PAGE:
Introduction to Devy Leagues
1 month ago Joe Wyckoff Comments Off on Introduction to Devy Leagues
Do you watch football Thursday through Monday? If so, a different type of fantasy league might be perfect for you. “Devy”, short for developmental, is a league format that allows fantasy football owners to add college football into the already exciting NFL experience.
Devy leagues can be split into two categories, one called “Campus to Canton” and another being pure Devy. Each format has pros and cons depending on how in depth an owner would like to go.
The first league we will cover is pure Devy which means that fantasy owners draft players while they are still in college. The rules typically state, “Any player who has not declared for the NFL draft and is playing college football is eligible to be drafted. This includes incoming freshmen and players pursuing graduate degrees.” This allows fantasy owners to make a couple of decisions about their team and preferred style. If your Devy league is only using 1-3 Devy spots, you only need to know the top 50 college players and can look at draft eligible lists for the current year to pull from for the draft. If your league is using more spots, an owner can look at recruiting lists and draft players right out of high school. Picking from the top 20 high school recruit lists gives you around a 50% chance of that player making the NFL, but you are looking at a 3-4 year wait time.
A commissioner will have to make a decision during the setup of the league as to how much college will be a part of the league. If a commissioner is only using Devy as an extended rookie draft, owners must be aware of the difference between a good college player and an NFL player. Size, speed, and college offensive scheme can lead to an amazing college career that develops into nothing at the NFL level. Part of the skill of a Devy owner is not just looking at college stats, but putting it into the context of a players production and skill set translating to the NFL.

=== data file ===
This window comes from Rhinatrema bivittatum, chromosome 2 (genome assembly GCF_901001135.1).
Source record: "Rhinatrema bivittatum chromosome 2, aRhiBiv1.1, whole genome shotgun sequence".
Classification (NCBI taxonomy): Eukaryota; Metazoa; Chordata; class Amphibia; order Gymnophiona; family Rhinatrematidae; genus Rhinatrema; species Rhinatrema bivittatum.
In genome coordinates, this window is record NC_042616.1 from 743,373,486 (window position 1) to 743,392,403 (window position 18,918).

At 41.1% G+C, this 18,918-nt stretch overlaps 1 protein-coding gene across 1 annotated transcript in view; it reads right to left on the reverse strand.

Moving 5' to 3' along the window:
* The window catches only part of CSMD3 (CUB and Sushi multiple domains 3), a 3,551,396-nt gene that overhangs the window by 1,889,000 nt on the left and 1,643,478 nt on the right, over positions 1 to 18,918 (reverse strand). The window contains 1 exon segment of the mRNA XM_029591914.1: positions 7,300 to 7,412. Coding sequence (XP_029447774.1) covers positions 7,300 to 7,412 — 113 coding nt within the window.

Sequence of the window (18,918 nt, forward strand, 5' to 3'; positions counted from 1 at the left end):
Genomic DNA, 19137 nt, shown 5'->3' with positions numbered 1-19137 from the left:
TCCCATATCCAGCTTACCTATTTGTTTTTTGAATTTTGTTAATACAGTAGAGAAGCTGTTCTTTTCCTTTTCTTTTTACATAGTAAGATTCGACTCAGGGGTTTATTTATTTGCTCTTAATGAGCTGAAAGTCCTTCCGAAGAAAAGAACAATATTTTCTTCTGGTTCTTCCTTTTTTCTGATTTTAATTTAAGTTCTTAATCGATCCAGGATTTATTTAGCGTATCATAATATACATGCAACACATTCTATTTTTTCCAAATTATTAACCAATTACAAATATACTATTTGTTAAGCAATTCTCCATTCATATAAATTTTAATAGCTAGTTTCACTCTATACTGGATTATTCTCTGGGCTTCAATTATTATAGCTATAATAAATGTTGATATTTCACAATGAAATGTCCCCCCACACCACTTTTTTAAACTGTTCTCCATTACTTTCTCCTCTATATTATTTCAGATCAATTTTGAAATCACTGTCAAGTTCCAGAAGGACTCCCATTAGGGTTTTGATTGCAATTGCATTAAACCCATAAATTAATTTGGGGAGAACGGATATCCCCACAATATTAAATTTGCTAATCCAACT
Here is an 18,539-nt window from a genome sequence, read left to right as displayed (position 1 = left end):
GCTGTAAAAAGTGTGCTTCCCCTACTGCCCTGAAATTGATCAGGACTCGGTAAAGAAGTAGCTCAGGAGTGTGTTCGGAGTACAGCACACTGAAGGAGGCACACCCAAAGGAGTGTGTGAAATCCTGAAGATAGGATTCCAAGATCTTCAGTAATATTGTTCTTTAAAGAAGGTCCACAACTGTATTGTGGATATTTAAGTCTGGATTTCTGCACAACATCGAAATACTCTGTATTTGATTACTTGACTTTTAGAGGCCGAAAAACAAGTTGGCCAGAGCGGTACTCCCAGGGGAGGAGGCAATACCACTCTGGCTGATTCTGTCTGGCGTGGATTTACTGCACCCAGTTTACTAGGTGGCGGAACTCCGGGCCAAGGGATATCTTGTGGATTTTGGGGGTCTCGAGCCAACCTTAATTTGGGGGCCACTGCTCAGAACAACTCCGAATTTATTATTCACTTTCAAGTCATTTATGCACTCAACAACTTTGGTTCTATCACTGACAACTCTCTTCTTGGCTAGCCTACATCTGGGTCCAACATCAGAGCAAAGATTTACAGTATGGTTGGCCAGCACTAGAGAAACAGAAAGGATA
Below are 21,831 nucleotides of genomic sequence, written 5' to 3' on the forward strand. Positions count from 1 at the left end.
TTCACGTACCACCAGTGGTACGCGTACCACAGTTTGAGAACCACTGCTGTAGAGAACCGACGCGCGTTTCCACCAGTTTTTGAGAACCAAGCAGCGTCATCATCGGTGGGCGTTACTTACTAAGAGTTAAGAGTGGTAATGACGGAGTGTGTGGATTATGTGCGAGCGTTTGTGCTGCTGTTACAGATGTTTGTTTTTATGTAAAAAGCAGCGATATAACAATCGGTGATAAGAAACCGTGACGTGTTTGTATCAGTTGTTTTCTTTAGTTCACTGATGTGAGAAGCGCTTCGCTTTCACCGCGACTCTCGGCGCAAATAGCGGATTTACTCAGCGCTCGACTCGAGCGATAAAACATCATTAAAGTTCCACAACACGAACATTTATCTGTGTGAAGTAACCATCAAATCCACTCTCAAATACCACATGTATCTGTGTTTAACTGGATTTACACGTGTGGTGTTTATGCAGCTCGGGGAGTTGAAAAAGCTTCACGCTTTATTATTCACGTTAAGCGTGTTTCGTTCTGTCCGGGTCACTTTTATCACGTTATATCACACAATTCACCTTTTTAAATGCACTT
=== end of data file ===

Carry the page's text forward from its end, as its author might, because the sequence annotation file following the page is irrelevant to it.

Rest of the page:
Kyler Murray will be one of the biggest Devy to NFL storylines due to size and offensive scheme trying to translate into NFL fantasy relevance. Tom Brady is an example in the other direction. Brady had problems keeping his starting job at Michigan and posted a 5.24s 40 time. Drafted 199th and then went on to become the G.O.A.T.
Depending on the size of the league and depth of college knowledge, a commissioner will have to set up the league based off of numbers that work for the owners. A common draft size is a 5 round devy and a 2 round rookie. Due to the dynasty aspect of the league, roster sizes of 30 NFL spots, 5 devy, 4 taxi will keep the waiver wire bare, and trades flying. The start up draft can run early in the summer while devy can run at a later time, or all at once with devy spots being picked during the start up draft. For example, the 8.01 start up draft spot could be picked as Devy 1.01. The league could be run as an auction or salary cap depending on how far a commissioner wants to go. A fantasy league with a standard player pool can have a multitude of formats, and the same can be said about Devy leagues. Most commissioners will need to use a spreadsheet shared with the league to keep track of Devy players. Some sites also allow for the addition of custom players which can be added to each respective rosters taxi squad.
The second format we will cover is commonly called “Campus2Canton”. It adds a layer of competition that forces owners to pay attention to football just about every day of the week, all year long. An owner in a C2C league will draft college players not only to create a pipeline into their NFL team, but their college stats will be used to score points in the College Fantasy Football league. This added twist will force owners to balance the college scoring explosions of players from teams like Hawaii with their likelihood of having NFL success. While a Devy owner might never draft a 5’10” QB, a C2C owner might, depending on the offensive scheme used by the college coach. Typically a C2C league that allows players outside of the P5 conferences will put in scoring rules to help separate the difference in competition between P5, G5 (FBS) and FCS schools. Again, a commissioner and leaguemates will have to decide how big of a roster and how many of the college conferences and levels will be allowed to be drafted.
While NFL fantasy football is a booming industry with podcasts, websites, draft manuals and tons of resources available to somebody who minimally watches football, Devy and C2C is a much smaller community and success is much more likely for the more prepared owner. While auto-drafting might work for standard leagues as thousands of leagues drive ADP data, Devy is a much smaller pool and an owner will need to be more savvy. In Devy leagues, deeper research is pivotal in gaining information advantages that will pay off long term once their prized college studs start producing in the NFL.